In this article, I explore anticipation as a site of moral experience and moral willing when death may be nearby. Through an examination of the narratives of the wife of a hospice patient in St. Croix, US Virgin Islands, I show that her commitment to not anticipate the course of her husband’s illness is a moral project pitted against biomedical modes of prognostication. In a context in which hospice care is the only option available for many older adults in poor health, I discuss the incommensurability between this position and the anticipatory horizon on which hospice care is predicated: the patient’s imminent death. I argue for an approach to this woman’s experience that takes into account the tendency for temporal orientations to be thrown into flux when death might be nearby, without reducing her commitment to not anticipate to mere avoidance or ‘denial’.
(Not) Anticipating as Moral Project
Experiencing Anticipation. Anthropological Perspectives
Christopher Stephan and Devin Flaherty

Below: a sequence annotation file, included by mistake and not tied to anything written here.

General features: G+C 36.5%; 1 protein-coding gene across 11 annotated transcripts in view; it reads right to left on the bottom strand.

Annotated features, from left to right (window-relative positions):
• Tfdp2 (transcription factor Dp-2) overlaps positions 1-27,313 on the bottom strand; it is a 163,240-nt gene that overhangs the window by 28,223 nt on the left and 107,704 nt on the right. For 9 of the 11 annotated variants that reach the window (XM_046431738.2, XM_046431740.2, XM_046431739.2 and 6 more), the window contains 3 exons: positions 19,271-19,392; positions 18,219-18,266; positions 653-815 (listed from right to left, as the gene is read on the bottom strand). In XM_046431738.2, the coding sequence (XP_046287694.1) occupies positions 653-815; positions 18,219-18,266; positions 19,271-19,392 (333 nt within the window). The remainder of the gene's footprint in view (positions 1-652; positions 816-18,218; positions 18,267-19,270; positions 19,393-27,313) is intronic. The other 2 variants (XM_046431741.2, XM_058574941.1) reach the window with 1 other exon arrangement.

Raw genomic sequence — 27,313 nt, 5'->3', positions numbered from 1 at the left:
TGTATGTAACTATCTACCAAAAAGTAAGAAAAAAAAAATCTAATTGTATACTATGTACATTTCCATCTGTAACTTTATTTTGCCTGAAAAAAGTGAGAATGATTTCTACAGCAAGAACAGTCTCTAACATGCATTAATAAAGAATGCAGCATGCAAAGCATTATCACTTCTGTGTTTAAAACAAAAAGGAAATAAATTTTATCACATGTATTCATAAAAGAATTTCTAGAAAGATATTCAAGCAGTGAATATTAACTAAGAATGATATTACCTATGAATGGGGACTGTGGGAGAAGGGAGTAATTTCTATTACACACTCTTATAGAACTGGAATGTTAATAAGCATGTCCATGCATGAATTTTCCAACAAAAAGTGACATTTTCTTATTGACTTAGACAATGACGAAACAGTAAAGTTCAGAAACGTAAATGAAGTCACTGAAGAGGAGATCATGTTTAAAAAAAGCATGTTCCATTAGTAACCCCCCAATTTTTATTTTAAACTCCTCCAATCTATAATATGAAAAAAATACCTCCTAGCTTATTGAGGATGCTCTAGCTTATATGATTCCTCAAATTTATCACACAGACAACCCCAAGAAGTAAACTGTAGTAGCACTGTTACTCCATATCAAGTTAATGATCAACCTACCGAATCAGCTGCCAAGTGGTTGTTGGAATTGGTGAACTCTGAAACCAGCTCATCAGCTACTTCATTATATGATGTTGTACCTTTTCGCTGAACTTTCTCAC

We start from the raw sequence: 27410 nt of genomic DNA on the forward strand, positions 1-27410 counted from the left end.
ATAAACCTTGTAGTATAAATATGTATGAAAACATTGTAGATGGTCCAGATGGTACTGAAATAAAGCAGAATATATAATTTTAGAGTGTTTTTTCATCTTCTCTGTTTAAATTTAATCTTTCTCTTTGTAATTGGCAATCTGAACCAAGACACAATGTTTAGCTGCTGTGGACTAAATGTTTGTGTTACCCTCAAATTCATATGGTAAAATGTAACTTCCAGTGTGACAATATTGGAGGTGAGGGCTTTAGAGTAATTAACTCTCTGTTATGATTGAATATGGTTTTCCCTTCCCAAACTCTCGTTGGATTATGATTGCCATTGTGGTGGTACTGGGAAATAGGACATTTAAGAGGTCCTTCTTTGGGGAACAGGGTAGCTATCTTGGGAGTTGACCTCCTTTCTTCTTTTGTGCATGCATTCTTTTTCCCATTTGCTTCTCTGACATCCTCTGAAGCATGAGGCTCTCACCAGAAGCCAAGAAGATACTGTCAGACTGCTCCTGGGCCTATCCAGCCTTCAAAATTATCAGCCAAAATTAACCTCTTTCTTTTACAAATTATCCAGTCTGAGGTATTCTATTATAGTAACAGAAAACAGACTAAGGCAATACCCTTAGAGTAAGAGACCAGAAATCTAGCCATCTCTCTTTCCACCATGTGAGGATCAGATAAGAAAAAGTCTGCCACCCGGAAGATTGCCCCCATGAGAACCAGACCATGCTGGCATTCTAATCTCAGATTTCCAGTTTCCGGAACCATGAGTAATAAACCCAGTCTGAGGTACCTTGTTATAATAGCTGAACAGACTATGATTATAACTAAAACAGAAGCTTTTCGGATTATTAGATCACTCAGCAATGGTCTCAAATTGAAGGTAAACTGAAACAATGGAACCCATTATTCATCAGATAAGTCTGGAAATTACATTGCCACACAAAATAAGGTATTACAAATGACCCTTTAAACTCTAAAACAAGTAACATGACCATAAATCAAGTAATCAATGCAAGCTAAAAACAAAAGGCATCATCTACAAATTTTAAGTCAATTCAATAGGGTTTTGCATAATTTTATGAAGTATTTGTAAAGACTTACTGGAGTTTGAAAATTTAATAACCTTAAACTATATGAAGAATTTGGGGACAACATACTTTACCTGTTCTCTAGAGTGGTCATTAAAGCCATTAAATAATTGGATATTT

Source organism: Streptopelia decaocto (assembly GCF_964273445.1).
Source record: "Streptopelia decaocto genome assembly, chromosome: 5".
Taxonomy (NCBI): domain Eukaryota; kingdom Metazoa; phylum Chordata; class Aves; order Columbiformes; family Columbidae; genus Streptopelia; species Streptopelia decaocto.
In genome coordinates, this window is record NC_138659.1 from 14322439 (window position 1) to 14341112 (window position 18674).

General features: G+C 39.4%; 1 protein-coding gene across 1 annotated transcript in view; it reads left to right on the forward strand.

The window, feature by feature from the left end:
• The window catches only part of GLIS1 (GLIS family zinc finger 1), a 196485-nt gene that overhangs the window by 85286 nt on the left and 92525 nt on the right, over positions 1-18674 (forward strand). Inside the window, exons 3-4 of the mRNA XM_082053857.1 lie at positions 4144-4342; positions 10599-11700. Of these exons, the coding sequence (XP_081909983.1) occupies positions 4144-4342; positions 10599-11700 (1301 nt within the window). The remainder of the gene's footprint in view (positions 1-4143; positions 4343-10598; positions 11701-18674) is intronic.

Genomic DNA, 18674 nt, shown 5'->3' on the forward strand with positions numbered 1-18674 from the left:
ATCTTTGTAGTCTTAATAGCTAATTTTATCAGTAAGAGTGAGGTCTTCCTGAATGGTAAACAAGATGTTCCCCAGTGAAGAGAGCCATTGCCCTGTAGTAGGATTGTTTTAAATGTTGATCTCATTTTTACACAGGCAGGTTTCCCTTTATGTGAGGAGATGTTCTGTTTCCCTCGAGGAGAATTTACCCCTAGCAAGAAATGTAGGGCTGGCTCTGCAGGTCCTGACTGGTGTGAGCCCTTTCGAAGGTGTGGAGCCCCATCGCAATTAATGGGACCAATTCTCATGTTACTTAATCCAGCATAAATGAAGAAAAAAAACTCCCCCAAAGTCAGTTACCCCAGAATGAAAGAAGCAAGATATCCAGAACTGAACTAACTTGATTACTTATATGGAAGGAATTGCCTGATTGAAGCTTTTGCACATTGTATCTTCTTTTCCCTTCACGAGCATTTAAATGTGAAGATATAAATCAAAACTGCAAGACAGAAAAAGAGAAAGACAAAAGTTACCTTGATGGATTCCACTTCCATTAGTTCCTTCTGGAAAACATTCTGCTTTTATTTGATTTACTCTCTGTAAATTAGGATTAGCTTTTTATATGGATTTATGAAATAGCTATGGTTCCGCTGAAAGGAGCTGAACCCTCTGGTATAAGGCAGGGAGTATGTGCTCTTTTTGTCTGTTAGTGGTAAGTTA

Despite contemporary anthropology’s growing interest in ‘futures’, there has been an absence of sustained dialogue concerning the vital role of anticipation in everyday life. Seeking to bring much needed attention to the first-person perspective on futurity, in this introduction to the special issue we situate anticipation within the temporality of lived experience. Drawing on premises from anthropological studies of experience (particularly phenomenological approaches), we frame the experiential approach to anticipation by highlighting the parameters of its cross-cultural and intercontextual variability. We argue that anticipatory experience provides a crucial locus for ethnographic inquiry into the disparate and polysemous manifestations of futures in everyday life. We then seek to demonstrate how anticipation thus conceived may be productively integrated with numerous ongoing themes within contemporary anthropological scholarship. Finally, we introduce the individual contributions to the issue.